Back to Blog

DLC Week of 1/4: The J. Geils Band and WAR

R&B rockers with distinctive twists, The J. Geils Band “Centerfold” and WAR “Low Rider” offer catchy instrumental riffs, melodic hooks, and unlimited vibe! Both of these timeless hits are available as DLC this Thursday in the Rock Band Music Store.

With 1981’s “Centerfold,” The J. Geils Band, already an established R&B/rock live attraction, leaned into pop and new wave sensibilities, scoring themselves the band’s one and only U.S. #1 single. Through heavy touring and buoyed by top-notch musicianship and the electrifying stage presence of the inimitable Peter Wolf, the Boston-based collective had developed a well-deserved reputation as one of the premier party bands of the ‘70s. While that distinction served The J. Geils Band well, filling arenas and landing the band opening slots on the road with the biggest names in rock and roll, it hadn’t yet translated into any world-beatinghits. “Centerfold,” the first single from the LP Freeze-Frame, married The J. Geils Band’s blues-rock bona fides with the then-burgeoning New Wave scene, replete with synths, slick production values, and insidiously catchy melodies.

Launching with the track’s signature keyboard riff, played on a detuned Prophet synth, supported by robust “get up and dance!” hand-claps, “Centerfold” wastes no time getting its hooks sunk into the listener. At 7 seconds in, a drum-fill and Wolf’s “Come on!” entreaty welcome the full ensemble to the party. Band namesake and guitar whiz J. Geils (John Warren Geils, Jr.) comps along with some chunky, crunchy chords and the rest of the band – vocalist/keyboardist (and primary songwriter) Seth Justman, bassist Danny Klein, drummer Stephen Bladd, and harmonica/sax player Richard “Magic Dick” Salwitz – provide tight, bouncy support. At the 33-second point, we reach the pre-chorus, which doubles down on the disco beat while adding an “ooooh – scary!” synth line, setting the stage for what’s sure to be (and *is* – just wait for it!) a triumphant, euphoric refrain. Less than 10 seconds later we reach that chorus and it’s truly all you could hope for in a rock single. Following the second round of verse/pre-chorus/chorus, “Centerfold” busts into the memorable vocal “na na na-na-na-na” mirror of the opening synth melody, segueing into the third verse. A little later, that same gang-vocal “na-na-na” (etc.) serves as the extended outro of the song, augmented by some dirty fretwork on Geils’ part, before all instruments fade away and a solitary soul whistling the song’s main riff signals the conclusion of “Centerfold.” Funny, light-hearted, and silly? Absolutely – every bit as much as the song itself! 3:36 of giddyperfection. Get on it!

A stone-cold R&B classic, WAR “Low Rider” was a breakthrough number when it was released in 1975 and has since lived on in countless soundtracks and on radio playlists the world over. In the grand tradition established in the earliest days of rock and roll, the single is about a car, but never before had an ode to four-wheeling fun been quite as funky, groovy, or sexy. Purring along on the slippery strengths of a sultry bass line (B.B. Dickerson), lazily seductive sax (Charles Miller), and iconic harmonica work (the legendary Lee Oskar). “Low Rider” additionally features some of the most invitingly low-lidded vocals – also courtesy of Miller – ever committed to tape.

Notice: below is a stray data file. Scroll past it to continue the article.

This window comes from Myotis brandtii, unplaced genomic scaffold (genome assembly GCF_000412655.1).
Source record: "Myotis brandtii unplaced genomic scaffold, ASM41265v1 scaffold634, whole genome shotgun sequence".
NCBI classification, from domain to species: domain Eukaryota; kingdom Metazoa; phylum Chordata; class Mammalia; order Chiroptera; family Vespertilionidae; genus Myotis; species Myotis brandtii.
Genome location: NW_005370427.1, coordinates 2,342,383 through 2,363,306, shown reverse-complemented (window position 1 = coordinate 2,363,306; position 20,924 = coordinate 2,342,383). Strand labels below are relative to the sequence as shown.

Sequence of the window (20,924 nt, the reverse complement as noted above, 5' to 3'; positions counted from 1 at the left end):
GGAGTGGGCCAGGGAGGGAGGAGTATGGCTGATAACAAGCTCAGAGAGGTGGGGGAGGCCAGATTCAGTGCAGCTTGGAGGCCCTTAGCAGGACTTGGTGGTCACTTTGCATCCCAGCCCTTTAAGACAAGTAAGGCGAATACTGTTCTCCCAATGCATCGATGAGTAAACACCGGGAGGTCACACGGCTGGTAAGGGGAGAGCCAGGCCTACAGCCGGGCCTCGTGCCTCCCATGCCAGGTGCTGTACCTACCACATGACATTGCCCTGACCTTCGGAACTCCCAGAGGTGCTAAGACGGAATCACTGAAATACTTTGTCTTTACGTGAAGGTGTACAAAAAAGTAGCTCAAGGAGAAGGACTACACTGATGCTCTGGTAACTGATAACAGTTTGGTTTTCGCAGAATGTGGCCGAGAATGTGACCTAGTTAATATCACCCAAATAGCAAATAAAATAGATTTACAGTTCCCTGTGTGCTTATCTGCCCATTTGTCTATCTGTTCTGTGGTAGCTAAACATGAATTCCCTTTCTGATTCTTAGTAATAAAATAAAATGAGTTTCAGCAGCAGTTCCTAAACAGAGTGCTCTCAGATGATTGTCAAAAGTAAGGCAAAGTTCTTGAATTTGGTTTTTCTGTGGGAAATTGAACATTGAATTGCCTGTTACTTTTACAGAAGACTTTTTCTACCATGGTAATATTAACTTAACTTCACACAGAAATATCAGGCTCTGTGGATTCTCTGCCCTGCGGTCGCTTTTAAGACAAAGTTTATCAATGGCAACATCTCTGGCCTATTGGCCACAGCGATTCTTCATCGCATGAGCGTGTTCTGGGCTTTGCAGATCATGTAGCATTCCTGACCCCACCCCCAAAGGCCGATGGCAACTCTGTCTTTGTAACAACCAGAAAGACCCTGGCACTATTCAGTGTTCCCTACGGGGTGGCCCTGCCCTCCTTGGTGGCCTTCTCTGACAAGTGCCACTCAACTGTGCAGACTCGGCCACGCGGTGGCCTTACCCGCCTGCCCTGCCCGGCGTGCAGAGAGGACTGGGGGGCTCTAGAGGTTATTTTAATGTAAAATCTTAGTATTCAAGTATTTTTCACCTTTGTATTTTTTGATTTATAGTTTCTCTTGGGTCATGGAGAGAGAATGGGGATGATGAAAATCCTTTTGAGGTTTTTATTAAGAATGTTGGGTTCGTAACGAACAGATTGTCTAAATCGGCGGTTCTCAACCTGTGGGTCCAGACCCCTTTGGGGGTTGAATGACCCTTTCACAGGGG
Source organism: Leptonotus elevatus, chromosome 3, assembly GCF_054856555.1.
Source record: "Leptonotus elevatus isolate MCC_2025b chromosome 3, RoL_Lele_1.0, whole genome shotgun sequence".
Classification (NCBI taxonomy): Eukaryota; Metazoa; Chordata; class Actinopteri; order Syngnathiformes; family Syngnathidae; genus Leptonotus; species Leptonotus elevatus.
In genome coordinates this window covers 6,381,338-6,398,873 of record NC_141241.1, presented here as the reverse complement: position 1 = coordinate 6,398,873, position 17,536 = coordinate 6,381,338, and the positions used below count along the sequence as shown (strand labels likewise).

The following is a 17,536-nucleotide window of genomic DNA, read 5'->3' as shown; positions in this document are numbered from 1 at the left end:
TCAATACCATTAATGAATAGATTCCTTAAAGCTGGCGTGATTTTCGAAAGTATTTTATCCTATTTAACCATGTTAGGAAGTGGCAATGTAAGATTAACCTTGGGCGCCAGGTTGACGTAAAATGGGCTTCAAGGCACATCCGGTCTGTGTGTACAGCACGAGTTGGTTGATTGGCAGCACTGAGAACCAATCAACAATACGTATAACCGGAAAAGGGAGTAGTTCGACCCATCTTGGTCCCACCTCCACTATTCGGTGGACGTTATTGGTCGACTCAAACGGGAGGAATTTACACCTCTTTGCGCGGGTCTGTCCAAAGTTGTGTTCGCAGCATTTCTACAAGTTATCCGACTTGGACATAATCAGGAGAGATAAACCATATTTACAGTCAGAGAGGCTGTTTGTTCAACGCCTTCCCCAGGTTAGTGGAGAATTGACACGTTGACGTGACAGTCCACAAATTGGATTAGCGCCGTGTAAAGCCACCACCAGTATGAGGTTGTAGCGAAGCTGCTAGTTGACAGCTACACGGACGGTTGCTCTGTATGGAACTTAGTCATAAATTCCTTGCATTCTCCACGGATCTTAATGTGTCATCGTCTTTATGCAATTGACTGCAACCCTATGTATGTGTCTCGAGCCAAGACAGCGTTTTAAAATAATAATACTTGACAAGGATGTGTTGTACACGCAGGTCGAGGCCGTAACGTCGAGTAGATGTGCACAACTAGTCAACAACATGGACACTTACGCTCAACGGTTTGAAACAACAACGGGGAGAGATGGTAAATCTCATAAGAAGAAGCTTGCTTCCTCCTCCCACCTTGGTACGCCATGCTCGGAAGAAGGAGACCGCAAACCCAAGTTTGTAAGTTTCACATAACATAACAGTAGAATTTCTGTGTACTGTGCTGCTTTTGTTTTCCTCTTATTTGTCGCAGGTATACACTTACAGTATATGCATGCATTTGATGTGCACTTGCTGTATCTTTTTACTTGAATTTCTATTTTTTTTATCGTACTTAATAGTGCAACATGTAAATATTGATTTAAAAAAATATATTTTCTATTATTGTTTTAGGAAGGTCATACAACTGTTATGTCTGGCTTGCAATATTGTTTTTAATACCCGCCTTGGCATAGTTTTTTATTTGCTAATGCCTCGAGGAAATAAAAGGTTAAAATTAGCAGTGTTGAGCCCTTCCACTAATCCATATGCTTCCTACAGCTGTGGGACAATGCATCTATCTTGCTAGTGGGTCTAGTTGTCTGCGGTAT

A chill rat-a-tat-tat of cowbell kicks off the proceedings, then joined by a protracted tom-fill, which leads to the full band kicking in. From there, its unrivaled laid-back, bass-driven groove that just oozes vibe. It’s no wonder “Low Rider” has been a go-to cut for directors seeking to quickly and effectively establish a free-wheeling aesthetic! When Miller’s vox begin at the 14-second point, it’s as if he only recently drifted into consciousness before stepping to the mic – or perhaps he’s still lounging in bed, or reclining on a comfy couch. The overall message and directive is one of “cool” – projecting coolness and valuing the trait as a virtue, perhaps even a mission-statement. The listener is invited to also adopt such a mindset and enjoy the music as a participant and not just a passive observer. Of his vocal approach in “Low Rider,” Miller shared, “What happened on 'Low Rider' was, in the studio, we were jamming, and I was supposed to have been on the downbeat. But all of the sudden I was on the upbeat. And I said, 'Oh, boy. I got the beat turned around.' I didn't panic. I said, 'Wait a minute. Stay there. Don't change it. Stay.' Because as long as you keep doing it over and over and over, it won't be a mistake.”

Confident, relaxed – just like all of “Low Rider.”

At 27 seconds in, we’re greeted by the first blast of “Low Rider”’s defining sax/harmonica riff –sleepily funky, poised, and hypnotic. Meanwhile, the beat keeps shuffling along, with WAR’s drummer Harold Brown setting the flow with ease, accompanied here and there by additional Latin-tinged percussive elements. The lyrics couldn’t possibly represent the track’s overall ambiance more perfectly. Beginning at 2:30 we begin the slow wind-down of the track, which features Miller’s plaintive sax wail beginning at 4:48 and drawing out, without rush (why start now?) until “Low Rider” concludes at 3:10. There’s plenty for all members of WAR to be proud of with “Low Rider” – a timeless R&B masterpiece for the ages!

The J. Geils Band “Centerfold” and WAR “Low Rider” are now available as DLC. Both can now be yours for $1.99 each.

· The J. Geils Band – “Centerfold”

· WAR – “Low Rider”

VIDEO: Rock Band 4 DLC Week of 1/4: The J. Geils Band “Centerfold” and WAR “Low Rider”



*Please note that this week’s DLC tracks will be available for purchase on Thursday, January 4th.